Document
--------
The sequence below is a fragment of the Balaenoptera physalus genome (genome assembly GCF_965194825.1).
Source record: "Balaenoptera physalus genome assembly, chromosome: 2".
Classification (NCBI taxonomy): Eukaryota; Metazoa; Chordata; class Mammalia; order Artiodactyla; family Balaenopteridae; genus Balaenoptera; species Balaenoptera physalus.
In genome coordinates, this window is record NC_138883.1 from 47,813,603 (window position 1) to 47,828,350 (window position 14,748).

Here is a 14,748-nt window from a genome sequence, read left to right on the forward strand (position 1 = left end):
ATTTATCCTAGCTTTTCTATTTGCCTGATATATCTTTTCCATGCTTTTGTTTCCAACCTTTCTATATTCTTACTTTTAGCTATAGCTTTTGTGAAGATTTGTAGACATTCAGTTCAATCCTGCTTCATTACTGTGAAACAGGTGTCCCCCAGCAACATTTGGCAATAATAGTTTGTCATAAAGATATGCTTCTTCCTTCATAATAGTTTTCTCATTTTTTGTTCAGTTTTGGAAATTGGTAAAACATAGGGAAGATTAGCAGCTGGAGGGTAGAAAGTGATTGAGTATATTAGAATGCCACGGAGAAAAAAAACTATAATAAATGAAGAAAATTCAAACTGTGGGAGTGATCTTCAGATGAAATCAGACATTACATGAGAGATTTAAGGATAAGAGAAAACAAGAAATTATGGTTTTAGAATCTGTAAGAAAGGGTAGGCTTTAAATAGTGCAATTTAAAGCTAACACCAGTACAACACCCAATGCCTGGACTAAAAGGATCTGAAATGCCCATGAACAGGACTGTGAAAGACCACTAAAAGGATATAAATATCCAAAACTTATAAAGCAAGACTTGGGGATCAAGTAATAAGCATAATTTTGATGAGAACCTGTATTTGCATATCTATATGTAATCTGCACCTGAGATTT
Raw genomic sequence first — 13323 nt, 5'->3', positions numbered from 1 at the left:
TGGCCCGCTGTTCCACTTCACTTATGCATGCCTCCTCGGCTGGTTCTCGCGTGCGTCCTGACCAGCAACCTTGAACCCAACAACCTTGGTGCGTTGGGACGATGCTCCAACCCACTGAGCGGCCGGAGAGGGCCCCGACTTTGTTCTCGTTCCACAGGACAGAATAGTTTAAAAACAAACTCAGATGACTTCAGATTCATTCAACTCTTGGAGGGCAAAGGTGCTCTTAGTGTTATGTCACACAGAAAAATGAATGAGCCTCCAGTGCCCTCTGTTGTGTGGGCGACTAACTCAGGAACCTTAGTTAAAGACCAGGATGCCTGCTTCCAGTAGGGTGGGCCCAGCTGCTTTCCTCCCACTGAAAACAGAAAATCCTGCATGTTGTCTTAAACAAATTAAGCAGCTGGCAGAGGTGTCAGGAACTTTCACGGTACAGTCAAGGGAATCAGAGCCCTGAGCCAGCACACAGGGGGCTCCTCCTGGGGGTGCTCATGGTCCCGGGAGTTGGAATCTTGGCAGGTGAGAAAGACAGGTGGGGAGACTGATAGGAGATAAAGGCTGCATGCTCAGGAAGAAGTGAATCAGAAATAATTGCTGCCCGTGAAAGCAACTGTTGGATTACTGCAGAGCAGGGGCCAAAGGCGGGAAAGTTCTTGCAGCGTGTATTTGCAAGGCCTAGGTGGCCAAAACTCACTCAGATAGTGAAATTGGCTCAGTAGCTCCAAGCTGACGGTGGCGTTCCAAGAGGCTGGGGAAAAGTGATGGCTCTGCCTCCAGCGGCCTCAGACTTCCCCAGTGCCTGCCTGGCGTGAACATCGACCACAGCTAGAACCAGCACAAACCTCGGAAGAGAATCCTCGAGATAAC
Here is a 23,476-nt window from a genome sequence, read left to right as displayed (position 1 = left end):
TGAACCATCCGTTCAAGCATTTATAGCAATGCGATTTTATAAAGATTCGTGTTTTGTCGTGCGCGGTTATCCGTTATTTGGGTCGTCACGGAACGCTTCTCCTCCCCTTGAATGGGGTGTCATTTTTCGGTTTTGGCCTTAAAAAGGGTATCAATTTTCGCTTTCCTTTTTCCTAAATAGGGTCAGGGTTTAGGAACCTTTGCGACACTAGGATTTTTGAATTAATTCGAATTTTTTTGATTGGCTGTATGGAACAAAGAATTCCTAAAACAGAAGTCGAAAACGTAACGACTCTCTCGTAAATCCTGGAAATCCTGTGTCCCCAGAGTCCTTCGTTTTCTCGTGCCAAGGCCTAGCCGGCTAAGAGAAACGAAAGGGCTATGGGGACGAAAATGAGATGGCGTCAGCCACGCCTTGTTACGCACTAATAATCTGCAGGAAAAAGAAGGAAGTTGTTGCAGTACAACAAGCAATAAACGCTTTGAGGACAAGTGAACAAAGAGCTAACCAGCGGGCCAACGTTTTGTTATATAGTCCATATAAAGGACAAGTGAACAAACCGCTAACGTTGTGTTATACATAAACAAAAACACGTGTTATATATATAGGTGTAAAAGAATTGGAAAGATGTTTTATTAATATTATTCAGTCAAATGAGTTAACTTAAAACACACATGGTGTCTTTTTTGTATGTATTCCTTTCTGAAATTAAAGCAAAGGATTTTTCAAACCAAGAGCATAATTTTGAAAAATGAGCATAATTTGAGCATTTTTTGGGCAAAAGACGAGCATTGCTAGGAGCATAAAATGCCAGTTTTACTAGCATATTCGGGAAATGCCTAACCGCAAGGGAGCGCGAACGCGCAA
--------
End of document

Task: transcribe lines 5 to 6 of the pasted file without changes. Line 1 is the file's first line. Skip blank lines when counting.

Here is a 14,748-nt window from a genome sequence, read left to right on the forward strand (position 1 = left end):
ATTTATCCTAGCTTTTCTATTTGCCTGATATATCTTTTCCATGCTTTTGTTTCCAACCTTTCTATATTCTTACTTTTAGCTATAGCTTTTGTGAAGATTTGTAGACATTCAGTTCAATCCTGCTTCATTACTGTGAAACAGGTGTCCCCCAGCAACATTTGGCAATAATAGTTTGTCATAAAGATATGCTTCTTCCTTCATAATAGTTTTCTCATTTTTTGTTCAGTTTTGGAAATTGGTAAAACATAGGGAAGATTAGCAGCTGGAGGGTAGAAAGTGATTGAGTATATTAGAATGCCACGGAGAAAAAAAACTATAATAAATGAAGAAAATTCAAACTGTGGGAGTGATCTTCAGATGAAATCAGACATTACATGAGAGATTTAAGGATAAGAGAAAACAAGAAATTATGGTTTTAGAATCTGTAAGAAAGGGTAGGCTTTAAATAGTGCAATTTAAAGCTAACACCAGTACAACACCCAATGCCTGGACTAAAAGGATCTGAAATGCCCATGAACAGGACTGTGAAAGACCACTAAAAGGATATAAATATCCAAAACTTATAAAGCAAGACTTGGGGATCAAGTAATAAGCATAATTTTGATGAGAACCTGTATTTGCATATCTATATGTAATCTGCACCTGAGATTT